The Psychology of Self-Sufficiency: Everyone Has the Same ‘Mission’

Ilexa Yardley
Nov 10, 2017 · 3 min read

How the mission achieves itself through ‘us.’ Integrating autonomy with integrity.

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Autonomy and integrity. (Photo by David Marcu)

Everyone has a mission. Half of our ‘mission’ is known to us at the outset. And the other half is discovered as we progress along. Ultimately, all psychology, and all personal ‘missions,’ are tied to self-sufficiency. The desire, and the need, to survive, and ‘reproduce.’

That is, nature expects us to partner and reproduce. So, therein, our mission is set up for us, by nature, and, also by ‘us,’ as we decide what, and how, and with whom, to reproduce. Personally. And, professionally.

This always involves the integration of autonomy and integrity. As we interact with others, all of us have to modify our ‘selves.’ So, in a way, this constantly changes, or refines, our mission (and goals). And our definitions of self, autonomy, integrity.

We have to decide, all along the way, how to achieve autonomy with integrity. We have to decide how to define autonomy, and integrity, for ourselves, in concert with nature, and this, always, includes integrating the autonomy, self-sufficiency, and integrity of others.

So, back to autonomy.

We know there is a circular relationship between individual and group, so, this means, at all times, we are, always, and, only, half-way ‘there.’ This is Zeno’s paradox. Where we’re not dead until we’re dead, meaning, in one sense, we never die, because, as we all know, we can’t ‘know’ when we’re dead (or, so, we, think).

So, we have plenty of ‘time’ to figure out, and, achieve, our mission.

Autonomy can mean financial, emotional, and-or, intellectual, security. It always means physical security. So, in a way, autonomy means we are always integrating personal security with all the aspects of our ‘self.’ And, also, with all of the aspects of all the other ‘selves’ in the universe. Why it is, half-the-time impossible to stay on ‘mission.’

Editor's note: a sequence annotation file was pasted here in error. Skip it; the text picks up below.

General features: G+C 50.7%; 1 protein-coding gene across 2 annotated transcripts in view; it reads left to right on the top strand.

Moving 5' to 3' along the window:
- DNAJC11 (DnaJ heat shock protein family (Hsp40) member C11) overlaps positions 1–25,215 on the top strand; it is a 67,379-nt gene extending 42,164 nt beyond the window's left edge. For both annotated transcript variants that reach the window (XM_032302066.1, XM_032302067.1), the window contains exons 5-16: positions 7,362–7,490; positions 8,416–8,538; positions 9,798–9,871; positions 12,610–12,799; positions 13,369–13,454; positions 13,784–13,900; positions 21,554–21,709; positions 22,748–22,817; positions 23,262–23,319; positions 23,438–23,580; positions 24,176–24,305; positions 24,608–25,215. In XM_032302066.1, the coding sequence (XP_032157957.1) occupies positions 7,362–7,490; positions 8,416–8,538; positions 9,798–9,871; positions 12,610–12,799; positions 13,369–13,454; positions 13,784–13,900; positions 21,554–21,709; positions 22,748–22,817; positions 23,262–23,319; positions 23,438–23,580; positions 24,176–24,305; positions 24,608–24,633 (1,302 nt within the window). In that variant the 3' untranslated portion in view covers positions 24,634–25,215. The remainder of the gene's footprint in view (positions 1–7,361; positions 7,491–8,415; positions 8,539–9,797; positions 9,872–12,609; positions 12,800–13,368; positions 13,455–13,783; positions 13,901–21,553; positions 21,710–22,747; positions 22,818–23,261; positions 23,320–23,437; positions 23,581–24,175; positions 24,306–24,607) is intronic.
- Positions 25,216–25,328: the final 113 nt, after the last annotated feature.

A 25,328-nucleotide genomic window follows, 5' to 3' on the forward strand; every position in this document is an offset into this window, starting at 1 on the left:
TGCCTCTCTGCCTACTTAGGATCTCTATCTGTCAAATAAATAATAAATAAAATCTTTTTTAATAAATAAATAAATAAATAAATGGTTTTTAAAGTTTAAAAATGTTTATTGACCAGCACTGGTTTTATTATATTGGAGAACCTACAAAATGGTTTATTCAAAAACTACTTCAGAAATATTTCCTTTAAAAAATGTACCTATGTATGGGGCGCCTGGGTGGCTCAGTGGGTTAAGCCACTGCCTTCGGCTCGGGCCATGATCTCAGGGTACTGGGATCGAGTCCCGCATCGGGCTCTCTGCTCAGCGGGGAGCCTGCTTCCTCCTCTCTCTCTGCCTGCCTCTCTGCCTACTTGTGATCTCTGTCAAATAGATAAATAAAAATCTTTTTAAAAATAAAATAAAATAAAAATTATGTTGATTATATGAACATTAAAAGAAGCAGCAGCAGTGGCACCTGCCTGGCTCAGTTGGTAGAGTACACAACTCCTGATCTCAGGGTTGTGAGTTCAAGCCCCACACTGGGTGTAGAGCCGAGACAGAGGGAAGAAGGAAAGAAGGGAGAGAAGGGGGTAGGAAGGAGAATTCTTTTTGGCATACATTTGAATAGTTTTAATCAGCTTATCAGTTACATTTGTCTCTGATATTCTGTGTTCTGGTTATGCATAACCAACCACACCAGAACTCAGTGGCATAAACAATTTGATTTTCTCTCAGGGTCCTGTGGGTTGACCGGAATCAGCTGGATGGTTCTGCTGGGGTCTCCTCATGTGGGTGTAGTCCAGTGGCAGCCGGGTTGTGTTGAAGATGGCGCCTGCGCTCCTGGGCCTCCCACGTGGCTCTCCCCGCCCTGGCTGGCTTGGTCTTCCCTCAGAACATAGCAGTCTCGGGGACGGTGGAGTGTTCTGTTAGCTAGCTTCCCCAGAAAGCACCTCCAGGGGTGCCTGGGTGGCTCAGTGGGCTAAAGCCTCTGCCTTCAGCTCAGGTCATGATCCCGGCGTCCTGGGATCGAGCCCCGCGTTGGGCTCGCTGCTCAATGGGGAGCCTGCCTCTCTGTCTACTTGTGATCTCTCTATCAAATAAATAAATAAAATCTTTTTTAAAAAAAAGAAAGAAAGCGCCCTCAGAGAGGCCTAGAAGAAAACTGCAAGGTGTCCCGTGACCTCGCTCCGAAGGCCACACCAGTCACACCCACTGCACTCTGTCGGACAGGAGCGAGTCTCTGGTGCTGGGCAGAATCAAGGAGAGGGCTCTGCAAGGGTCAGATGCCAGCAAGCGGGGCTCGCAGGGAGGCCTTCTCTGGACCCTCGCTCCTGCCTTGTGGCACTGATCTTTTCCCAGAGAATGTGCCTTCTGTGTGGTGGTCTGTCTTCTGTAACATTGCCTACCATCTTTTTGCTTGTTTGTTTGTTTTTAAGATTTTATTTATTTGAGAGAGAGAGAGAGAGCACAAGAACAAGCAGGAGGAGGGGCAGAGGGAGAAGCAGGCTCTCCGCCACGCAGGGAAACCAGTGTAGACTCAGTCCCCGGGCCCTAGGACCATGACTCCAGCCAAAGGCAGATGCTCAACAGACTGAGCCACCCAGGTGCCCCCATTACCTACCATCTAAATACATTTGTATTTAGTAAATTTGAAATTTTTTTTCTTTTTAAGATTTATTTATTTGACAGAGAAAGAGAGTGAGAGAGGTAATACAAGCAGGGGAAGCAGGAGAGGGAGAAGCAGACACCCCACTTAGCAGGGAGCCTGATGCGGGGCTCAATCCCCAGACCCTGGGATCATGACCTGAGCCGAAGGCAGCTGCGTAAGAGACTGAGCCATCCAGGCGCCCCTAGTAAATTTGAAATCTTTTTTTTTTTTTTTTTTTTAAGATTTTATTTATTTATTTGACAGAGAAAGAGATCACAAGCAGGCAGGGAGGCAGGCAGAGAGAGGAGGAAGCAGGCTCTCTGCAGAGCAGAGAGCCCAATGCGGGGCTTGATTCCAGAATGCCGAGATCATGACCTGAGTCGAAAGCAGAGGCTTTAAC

Integrity can mean financial, emotional, intellectual, and physical security as well. So, we have to define integrity, and, also, integration, for our ‘selves.’ Why it is, again, half-the-time, impossible to stay on ‘mission.’

So, the psychology of self-sufficiency demands that everyone stay focused on their own ‘mission.’

Life allows us to discover, and, then, to actualize our mission. Nature gives us a mission. Makes it known to us. Allows us to achieve it. This explains why we get along with others only half-the-time. We have to be at cross-purposes to achieve any mission. Whether we know it or not, and, whether we like it or not.

Meaning, we have to give up X to have Y. While we are achieving X, someone else is achieving Y. This keeps reality, and nature, balanced. It also means, all of us achieve our mission. While we are making choices, our mission achieves itself through us. Which is known to all of us, all along the way, at the beginning, and, at the end. We can’t avoid the circular relationship between X and-or Y.

There is a forced circular relationship between beginning, and, end, autonomy, and integrity. This takes some time to think about. Explaining why we’re always ‘thinking about it.’ All along the way.

Conservation of the circle (yin and yang) (zero and one) (self-sufficiency, autonomy, integrity, personal mission, psychology in general) is the core dynamic in nature.

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https://www.amazon.com/Circular-Theory-Ilexa-Yardley/dp/0972575626

Ilexa Yardley is the author of The Circular Theory (on Amazon.com). Yardley is a retired technologist, financial intermediary, and business developer. Presently, editor of The Circular Theory.

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Ilexa Yardley

Written by

Author, The Circular Theory

The Circular Theory

Conservation of the circle is the core dynamic in Nature.

Ilexa Yardley

Written by

Author, The Circular Theory

The Circular Theory

Conservation of the circle is the core dynamic in Nature.

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